“If you could provide the infrastructure for people to work from home those areas have a lot to offer in terms of quality of life, attractions, scenery.

“It’s something – an additional little pulling factor. And I applaud the people involved with those initiatives, but . . . ”

O’Sullivan, likewise, isn’t overwhelmingly confident regarding the future of digital hubs, pointing out that they “probably should have happened in the early 90s.”

But the people of the area were battling rural decline earlier than most and therefore feel confident in their ability to fight it even if, at times, the world seems to be pulling against them. Only time will tell if that confidence is misplaced.

Perhaps perpetually teetering on the brink of extinction has led to the development of this intrinsic indefatigability within clubs, and that will never be in doubt.

“If you read back to the 60s, Valentia were gone,” says O’Sullivan. “And they came back and won 10 South Kerry championships between 1979 and 2000. Sneem were gone for a while and came back to dominate.

South Kerry captain Bryan Sheehan with the Kerry Senior Football Championship trophy in 2015. Photo: Donall Farmer/Inpho
South Kerry captain Bryan Sheehan with the Kerry Senior Football Championship trophy in 2015. Photo: Donall Farmer/Inpho

“We’re depending on tourism. There are plans for a greenway but that’s been going on for years. It would want to come fairly fast.”

Eavesdropping in on his neighbouring club rival, Tony McCarthy, a former chairman of the St Mary’s club and for decades a stalwart, interjects.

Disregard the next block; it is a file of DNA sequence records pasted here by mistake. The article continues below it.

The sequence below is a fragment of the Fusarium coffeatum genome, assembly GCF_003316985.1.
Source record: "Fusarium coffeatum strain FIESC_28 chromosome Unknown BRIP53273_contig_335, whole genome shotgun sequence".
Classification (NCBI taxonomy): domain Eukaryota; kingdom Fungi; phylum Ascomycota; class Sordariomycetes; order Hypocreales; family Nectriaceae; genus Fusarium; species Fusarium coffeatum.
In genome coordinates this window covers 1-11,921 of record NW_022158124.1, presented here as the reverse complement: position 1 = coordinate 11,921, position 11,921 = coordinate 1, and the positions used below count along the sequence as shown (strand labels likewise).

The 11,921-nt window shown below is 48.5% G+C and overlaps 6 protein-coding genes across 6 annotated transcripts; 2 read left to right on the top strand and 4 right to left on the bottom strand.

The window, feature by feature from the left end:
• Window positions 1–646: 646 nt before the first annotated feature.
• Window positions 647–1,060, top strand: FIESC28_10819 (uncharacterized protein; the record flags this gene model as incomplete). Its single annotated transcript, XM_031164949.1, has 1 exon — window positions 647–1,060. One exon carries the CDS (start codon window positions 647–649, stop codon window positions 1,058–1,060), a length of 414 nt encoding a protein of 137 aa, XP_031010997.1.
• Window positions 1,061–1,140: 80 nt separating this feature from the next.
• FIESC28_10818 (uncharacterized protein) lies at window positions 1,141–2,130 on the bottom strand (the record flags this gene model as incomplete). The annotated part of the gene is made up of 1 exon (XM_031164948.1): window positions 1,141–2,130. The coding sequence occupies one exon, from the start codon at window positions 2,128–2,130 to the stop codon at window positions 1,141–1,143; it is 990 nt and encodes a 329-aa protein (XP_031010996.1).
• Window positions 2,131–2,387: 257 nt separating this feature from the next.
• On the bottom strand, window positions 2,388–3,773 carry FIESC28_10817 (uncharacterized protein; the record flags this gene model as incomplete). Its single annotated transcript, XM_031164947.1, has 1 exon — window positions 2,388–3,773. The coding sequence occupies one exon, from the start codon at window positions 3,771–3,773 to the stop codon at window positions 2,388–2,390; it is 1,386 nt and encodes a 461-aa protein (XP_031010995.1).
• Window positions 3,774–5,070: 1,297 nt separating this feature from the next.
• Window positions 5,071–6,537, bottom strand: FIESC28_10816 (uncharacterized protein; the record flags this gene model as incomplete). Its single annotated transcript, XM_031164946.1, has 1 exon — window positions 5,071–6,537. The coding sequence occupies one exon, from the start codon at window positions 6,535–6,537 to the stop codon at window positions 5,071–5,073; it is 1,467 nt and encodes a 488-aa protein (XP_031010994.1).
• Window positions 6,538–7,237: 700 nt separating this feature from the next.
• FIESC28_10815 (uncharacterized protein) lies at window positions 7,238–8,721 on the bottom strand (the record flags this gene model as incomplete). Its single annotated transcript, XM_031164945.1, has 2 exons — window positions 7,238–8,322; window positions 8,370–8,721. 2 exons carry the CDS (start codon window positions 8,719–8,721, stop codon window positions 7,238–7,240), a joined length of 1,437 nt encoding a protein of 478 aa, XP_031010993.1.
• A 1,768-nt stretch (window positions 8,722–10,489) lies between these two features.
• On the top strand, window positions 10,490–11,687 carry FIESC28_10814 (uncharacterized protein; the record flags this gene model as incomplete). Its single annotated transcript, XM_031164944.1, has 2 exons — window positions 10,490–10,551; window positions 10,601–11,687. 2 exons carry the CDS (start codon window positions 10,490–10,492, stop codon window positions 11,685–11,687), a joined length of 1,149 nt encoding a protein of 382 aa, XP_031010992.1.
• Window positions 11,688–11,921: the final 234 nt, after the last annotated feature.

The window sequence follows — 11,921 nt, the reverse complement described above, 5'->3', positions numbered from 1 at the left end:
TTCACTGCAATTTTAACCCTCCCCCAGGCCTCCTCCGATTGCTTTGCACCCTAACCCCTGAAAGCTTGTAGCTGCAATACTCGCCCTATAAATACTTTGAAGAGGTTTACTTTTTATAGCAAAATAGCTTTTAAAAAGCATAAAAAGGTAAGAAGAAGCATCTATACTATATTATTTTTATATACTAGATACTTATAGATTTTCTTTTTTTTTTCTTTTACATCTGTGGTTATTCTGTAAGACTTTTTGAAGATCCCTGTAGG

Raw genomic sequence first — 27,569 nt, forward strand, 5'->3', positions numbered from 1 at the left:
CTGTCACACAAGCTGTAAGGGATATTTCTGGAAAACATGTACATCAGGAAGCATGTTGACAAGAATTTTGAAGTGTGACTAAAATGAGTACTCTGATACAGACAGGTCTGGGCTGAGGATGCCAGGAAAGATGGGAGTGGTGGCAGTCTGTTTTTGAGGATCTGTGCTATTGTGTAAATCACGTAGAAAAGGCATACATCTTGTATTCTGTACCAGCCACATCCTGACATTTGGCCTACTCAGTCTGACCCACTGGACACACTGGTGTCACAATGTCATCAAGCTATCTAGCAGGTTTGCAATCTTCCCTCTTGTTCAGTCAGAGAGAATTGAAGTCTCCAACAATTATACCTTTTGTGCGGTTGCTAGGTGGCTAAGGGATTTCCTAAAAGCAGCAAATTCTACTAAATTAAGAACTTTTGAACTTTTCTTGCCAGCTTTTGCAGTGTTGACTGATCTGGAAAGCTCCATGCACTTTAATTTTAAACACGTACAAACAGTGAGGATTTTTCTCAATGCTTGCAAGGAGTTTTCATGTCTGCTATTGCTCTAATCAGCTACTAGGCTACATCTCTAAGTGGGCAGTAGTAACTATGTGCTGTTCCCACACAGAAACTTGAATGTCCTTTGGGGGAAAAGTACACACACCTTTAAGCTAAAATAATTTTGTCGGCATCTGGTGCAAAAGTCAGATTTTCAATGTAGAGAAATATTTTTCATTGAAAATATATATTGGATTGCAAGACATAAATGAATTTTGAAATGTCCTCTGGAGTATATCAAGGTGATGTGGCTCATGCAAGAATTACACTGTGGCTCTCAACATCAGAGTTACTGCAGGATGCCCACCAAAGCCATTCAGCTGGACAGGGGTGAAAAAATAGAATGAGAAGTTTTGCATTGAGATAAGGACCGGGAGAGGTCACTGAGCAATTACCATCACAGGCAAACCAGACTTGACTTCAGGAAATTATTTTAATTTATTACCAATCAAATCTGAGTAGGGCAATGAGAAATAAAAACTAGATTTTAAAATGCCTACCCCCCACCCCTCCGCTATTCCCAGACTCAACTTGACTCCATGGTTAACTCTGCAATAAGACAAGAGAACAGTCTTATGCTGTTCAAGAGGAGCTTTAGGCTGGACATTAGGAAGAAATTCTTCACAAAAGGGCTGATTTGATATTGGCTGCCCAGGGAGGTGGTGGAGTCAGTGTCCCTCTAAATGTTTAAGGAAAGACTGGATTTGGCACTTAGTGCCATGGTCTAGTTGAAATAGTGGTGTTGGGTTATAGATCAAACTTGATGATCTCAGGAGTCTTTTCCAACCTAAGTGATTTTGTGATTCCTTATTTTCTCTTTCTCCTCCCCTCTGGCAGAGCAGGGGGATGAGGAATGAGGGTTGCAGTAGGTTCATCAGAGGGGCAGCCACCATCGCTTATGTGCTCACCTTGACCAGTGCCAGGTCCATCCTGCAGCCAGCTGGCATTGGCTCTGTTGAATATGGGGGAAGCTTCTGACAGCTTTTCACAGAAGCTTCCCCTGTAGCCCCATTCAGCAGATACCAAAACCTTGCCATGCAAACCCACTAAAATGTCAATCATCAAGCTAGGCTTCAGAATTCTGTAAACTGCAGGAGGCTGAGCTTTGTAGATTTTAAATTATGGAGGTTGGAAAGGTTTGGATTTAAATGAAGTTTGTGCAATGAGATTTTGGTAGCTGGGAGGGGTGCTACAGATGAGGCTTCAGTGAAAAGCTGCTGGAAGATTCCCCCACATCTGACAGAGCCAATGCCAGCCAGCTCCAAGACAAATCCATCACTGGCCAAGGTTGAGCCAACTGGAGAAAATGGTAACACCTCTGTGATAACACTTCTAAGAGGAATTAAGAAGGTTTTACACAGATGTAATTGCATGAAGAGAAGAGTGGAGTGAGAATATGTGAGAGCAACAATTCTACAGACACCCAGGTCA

“The likes of those council house schemes,” he exclaims, pointing to an estate just behind the walls of the grounds. “They aren’t being built anymore. We may not get many out of them but they bring families.

“But families are smaller now.

“We’d always be hoping that some fella would get a job – and have three or four kids. It all comes down to jobs.

“It’s a pity they wouldn’t send a few refugees and we’d make something out of them.”

For all the bleak forecasting, there’s always hope.

Earlier this year, Skellig Rangers were facing an uncertain near-future as they approached a county league fixture with St Michael’s-Foilmore. The amalgamated outfit had 28 players; the Portmagee side had 16. With the future of the club seemingly on the line, Rangers won handsomely.

And maybe that’s a more accurate summation of the South Kerry ethos than any other.

The existential threat is ever-present, but that cocktail of hope and resolve and overriding sense of identity lingers.

That triumphs all else . . . for now.